Thursday, September 15, 2016

Is it time to write “obituary” for chief judge, one-time alderman Tim Evans?

As much as some people want to believe the political system is rigged in favor of the incumbents and there’s no way to “throw da bums out,” the fact is that every now and then the will of the public works in ways that makes it seem as though we get bored with certain people and let them go.
From back in the days when Timothy Evans (to the mayor's right) was part of the Harold Washington operation to try to govern Chicago

That could very well wind up being the fate come Thursday for Timothy Evans, the one-time alderman who for more than two decades has been a Cook County judge and rose his way to the post of chief judge of the Cook County Circuit Court.

THE ADDED TITLE basically means he gets to claim to have significant power over the courts, and is usually the person who gets called upon when there’s some sort of political ritual that requires the presence of a judge.

It is a nice-sounding post, and actually is quite a way for Evans to wind up a career in public service that dates back to the final years of the first Mayor Daley.

But I’m sure that if Evans winds up losing that “chief judge” title, he’s going to take it badly. He’ll see it as a repudiation, although it’s not really clear what people who are repudiating him think is wrong in the way he has conducted himself.

Which makes one thing very clear – internal elections involving professionals can be just as petty as those public elections that we all have the opportunity to vote in.

THERE IS A certain generation of political observers to whom the name “Tim Evans” brings back significant memories from the days of Harold Washington as mayor – because while the mayor had a majority opposition in the City Council going out of its way to thwart much of what he desired to do, he did have some allies.
EVANS: Wants to remain the chief

And Evans – the alderman from the South Side-based 4th Ward – was the floor leader. Meaning he was the one who supposedly was trying to coordinate the mayor’s desires when they came up in ordinances before the City Council.

When Washington died, there were those who believed that Tim Evans was the natural heir who should have become mayor. Of course, that would have implied that people were generally in agreement with the Washington agenda; rather than scheming for a way with which to dump him.
ALLEN: Looking for a promotion

That is why the council picked another alderman, Eugene Sawyer (the father of current 6th Ward Alderman Roderick Sawyer), to be the interim mayor, then dumped Sawyer when the special election came along a year later. Which is how we got the concept of “Mayor Richard M. Daley.”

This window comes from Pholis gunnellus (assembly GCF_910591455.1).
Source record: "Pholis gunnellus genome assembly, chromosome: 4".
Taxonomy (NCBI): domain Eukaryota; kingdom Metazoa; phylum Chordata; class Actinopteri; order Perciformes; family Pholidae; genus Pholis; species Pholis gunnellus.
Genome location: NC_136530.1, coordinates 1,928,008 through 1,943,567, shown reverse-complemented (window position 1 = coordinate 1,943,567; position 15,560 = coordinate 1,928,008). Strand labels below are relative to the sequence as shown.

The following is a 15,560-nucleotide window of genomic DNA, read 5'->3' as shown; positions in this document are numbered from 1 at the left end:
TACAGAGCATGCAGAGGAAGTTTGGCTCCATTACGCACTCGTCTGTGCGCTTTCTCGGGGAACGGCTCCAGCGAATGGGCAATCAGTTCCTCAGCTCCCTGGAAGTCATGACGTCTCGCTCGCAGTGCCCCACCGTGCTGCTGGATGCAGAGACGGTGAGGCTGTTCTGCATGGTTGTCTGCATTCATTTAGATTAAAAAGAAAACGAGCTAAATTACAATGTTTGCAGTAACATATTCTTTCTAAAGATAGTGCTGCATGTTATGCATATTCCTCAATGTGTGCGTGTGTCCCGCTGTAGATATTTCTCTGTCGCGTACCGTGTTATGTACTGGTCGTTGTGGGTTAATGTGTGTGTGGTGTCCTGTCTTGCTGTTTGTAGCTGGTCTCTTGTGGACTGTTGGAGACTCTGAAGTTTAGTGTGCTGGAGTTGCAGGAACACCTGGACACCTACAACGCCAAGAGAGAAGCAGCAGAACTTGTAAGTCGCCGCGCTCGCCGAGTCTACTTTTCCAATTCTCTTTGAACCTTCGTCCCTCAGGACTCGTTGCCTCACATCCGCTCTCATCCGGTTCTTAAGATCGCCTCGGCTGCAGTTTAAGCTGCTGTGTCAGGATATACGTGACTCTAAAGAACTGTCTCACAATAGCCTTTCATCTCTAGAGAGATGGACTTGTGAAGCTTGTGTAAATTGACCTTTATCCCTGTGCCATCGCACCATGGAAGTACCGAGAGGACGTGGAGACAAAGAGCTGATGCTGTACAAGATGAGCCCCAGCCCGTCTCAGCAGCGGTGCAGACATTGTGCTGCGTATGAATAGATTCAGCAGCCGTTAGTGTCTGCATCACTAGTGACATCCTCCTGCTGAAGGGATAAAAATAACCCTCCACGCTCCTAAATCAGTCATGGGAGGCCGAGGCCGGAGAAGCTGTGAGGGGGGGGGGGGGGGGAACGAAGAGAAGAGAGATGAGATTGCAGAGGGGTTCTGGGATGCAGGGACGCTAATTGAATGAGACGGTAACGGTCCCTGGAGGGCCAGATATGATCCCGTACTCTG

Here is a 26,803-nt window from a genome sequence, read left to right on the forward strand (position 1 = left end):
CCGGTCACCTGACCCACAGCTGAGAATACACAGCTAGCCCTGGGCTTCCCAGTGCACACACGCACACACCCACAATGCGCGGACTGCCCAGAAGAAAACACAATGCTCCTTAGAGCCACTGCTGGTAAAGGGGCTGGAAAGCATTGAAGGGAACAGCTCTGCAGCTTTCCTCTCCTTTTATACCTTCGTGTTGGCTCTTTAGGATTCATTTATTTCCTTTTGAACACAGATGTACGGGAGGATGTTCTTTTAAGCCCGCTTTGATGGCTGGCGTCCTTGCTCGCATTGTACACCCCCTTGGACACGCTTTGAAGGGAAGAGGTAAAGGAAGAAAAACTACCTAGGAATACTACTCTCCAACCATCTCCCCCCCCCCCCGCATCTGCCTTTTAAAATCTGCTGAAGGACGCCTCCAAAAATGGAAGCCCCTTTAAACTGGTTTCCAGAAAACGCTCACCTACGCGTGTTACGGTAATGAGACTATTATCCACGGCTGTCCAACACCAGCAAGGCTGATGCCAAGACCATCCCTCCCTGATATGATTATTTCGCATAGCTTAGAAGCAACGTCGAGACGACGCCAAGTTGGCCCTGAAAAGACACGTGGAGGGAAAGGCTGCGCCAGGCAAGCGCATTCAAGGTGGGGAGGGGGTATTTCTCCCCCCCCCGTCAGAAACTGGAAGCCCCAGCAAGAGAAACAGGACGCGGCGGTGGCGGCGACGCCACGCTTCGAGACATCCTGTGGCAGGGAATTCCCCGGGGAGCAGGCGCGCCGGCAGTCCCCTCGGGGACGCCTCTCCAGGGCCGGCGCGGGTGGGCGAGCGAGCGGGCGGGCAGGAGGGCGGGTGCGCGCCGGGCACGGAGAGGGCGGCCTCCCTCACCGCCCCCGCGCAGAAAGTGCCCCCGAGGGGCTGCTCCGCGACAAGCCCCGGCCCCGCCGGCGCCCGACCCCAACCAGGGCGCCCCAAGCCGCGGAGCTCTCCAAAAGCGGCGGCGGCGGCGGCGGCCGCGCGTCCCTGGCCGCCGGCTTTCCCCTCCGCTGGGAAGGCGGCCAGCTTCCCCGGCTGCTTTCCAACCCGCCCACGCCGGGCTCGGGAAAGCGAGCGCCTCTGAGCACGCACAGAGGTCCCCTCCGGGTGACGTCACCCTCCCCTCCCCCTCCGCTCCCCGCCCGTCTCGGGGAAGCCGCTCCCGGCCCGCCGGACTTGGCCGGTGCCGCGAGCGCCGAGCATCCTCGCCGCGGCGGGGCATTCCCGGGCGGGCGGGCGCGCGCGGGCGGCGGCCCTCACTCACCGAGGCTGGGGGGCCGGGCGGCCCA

EVANS TRIED CHALLENGING all of this, but lost at the polls. Then lost a 1991 re-election bid for the City Council, which is how current Cook County Board President Toni Preckwinkle gained her entrance to electoral politics.

A year later, Evans became a judge. And in a sense of peace-making, Daley supported his rise through the ranks that saw him ultimately be able to call himself the “chief judge.”

But the Cook County judges on Thursday (all 241 of them) will gather to pick a new chief judge for a three-year term, and Evans has challengers. Particularly in the form of Tom Allen, a former alderman-turned-judge who’d like to have the top title.

Allen has his ties to the Cullerton family that has produced many generations of government officials in Chicago. He even has the backing, of sorts, from Preckwinkle – who has made it clear she thinks Evans has undermined her own efforts to push for reforms in the criminal justice system.
Sentiment of some, but not enough, to make Evans the mayor

ALLEN ALSO HAS been aggressive in trying to get his judicial colleagues to back the idea of a change in leadership, to the point where 34th Ward Alderman Carrie Austin this week was publicly critical of her Democratic colleagues who are backing Allen – saying they are guilty of a “double cross.”

Feisty rhetoric for a title that I imagine most of us didn’t know was up for grabs and didn’t realize would be decided on Thursday.

It will be interesting to see how the judges take all this into account. Is there a serious sentiment to depose Tim Evans? Do they really want a new chief judge? Or is this a lot of hype being spewed to an impressive-sounding-but-obscure post?

Is it really time to write the political obituary of Timothy Evans? Or will judicial life carry on come Friday as it has before?


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